I Hated Every Minute Of It
My uncle took over a family business that had been started by his grandfather (my great-grandfather) when he was a young man. I never did hear all of the details but the family gossip indicated that there were some underhanded things that went on in the family that resulted in my uncle's inheriting the business.
Years later, toward the end of his life, I visited my uncle at the family business. I had not seen him for many years since I had been living on the other side of the country and hadn't had much contact with my family in the intervening years. He was very pleasant and took me around the business (a boatyard). I will never forget a comment he made as we were walking on one of the docks that had been part of his working life for something like 40 years. He leaned over and said something to the effect that "I walked this dock, ran this business pretty much every day for the last 40 years -- and I hated every minute of it!"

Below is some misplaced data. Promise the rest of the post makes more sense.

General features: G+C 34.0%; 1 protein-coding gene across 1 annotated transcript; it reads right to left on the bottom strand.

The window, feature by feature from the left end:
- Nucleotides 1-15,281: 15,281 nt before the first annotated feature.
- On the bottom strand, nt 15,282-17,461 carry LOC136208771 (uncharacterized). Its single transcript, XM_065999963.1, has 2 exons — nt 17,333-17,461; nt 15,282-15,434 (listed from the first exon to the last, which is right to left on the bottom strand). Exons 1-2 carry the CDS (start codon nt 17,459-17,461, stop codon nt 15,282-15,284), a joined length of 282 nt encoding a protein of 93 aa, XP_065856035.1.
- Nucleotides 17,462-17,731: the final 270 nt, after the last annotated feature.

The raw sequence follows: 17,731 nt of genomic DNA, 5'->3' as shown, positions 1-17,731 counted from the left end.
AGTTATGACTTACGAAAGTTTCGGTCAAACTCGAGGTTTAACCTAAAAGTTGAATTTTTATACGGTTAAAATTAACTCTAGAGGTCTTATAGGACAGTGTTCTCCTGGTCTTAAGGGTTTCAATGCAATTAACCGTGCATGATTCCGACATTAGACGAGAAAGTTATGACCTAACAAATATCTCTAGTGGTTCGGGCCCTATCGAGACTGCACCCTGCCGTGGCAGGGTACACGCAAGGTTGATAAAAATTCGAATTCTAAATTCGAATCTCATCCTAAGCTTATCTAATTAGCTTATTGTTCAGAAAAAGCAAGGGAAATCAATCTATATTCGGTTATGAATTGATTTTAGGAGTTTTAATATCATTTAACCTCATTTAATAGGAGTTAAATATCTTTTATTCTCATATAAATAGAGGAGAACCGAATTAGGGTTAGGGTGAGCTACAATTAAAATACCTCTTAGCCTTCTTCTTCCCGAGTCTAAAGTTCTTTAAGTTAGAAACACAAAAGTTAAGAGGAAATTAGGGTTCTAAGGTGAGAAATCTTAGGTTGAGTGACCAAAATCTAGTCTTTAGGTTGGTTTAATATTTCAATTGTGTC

Of course, it also must be said that he had been able to raise a family and live in a very nice part of town as a result of taking over and operating the family business. It is tempting, as I have learned the hard way, to only listen to the side of the story that goes along with our leanings. But there certainly are two sides to every story.
He didn't elaborate -- I think he was a little surprised and perhaps embarrassed at his sudden forthrightness. But I am pretty sure he wondered, as I did, what his life might have been like had he paid more attention to his own preferences. His children, my cousins, certainly could have benefited from some more positive energy in the house while they were growing up -- assuming, of course, that a reasonable standard of living could have been maintained as well. They did live well as a result of the family business, but they paid a price for that.
We do pay, of course, for every choice we make, as the old saying has it. The trick is to be as sure as we can that the price we're paying is a reasonable one.